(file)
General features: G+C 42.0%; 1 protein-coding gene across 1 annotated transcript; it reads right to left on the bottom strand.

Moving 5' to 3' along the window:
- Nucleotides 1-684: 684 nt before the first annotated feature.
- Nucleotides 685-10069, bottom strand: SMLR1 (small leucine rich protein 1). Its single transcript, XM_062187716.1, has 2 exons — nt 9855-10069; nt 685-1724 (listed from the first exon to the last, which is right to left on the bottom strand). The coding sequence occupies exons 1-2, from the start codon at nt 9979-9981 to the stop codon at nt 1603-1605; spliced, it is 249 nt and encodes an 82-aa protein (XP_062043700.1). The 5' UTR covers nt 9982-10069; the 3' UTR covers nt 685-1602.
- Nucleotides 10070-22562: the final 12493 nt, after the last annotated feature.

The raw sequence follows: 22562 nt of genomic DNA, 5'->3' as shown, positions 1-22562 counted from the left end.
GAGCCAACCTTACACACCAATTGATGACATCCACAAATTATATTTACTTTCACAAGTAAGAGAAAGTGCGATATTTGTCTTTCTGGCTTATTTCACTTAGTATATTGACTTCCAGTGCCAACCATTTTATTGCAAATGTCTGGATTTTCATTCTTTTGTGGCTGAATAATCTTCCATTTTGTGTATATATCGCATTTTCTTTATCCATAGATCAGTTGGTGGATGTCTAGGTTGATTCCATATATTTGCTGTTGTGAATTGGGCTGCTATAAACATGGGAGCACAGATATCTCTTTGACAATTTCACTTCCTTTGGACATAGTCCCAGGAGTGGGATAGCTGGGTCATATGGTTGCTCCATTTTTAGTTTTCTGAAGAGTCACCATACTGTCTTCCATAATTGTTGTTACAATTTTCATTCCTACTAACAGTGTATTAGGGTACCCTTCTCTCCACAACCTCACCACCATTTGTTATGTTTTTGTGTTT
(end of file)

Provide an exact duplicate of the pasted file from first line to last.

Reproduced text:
General features: G+C 42.0%; 1 protein-coding gene across 1 annotated transcript; it reads right to left on the bottom strand.

Moving 5' to 3' along the window:
- Nucleotides 1-684: 684 nt before the first annotated feature.
- Nucleotides 685-10069, bottom strand: SMLR1 (small leucine rich protein 1). Its single transcript, XM_062187716.1, has 2 exons — nt 9855-10069; nt 685-1724 (listed from the first exon to the last, which is right to left on the bottom strand). The coding sequence occupies exons 1-2, from the start codon at nt 9979-9981 to the stop codon at nt 1603-1605; spliced, it is 249 nt and encodes an 82-aa protein (XP_062043700.1). The 5' UTR covers nt 9982-10069; the 3' UTR covers nt 685-1602.
- Nucleotides 10070-22562: the final 12493 nt, after the last annotated feature.

The raw sequence follows: 22562 nt of genomic DNA, 5'->3' as shown, positions 1-22562 counted from the left end.
GAGCCAACCTTACACACCAATTGATGACATCCACAAATTATATTTACTTTCACAAGTAAGAGAAAGTGCGATATTTGTCTTTCTGGCTTATTTCACTTAGTATATTGACTTCCAGTGCCAACCATTTTATTGCAAATGTCTGGATTTTCATTCTTTTGTGGCTGAATAATCTTCCATTTTGTGTATATATCGCATTTTCTTTATCCATAGATCAGTTGGTGGATGTCTAGGTTGATTCCATATATTTGCTGTTGTGAATTGGGCTGCTATAAACATGGGAGCACAGATATCTCTTTGACAATTTCACTTCCTTTGGACATAGTCCCAGGAGTGGGATAGCTGGGTCATATGGTTGCTCCATTTTTAGTTTTCTGAAGAGTCACCATACTGTCTTCCATAATTGTTGTTACAATTTTCATTCCTACTAACAGTGTATTAGGGTACCCTTCTCTCCACAACCTCACCACCATTTGTTATGTTTTTGTGTTT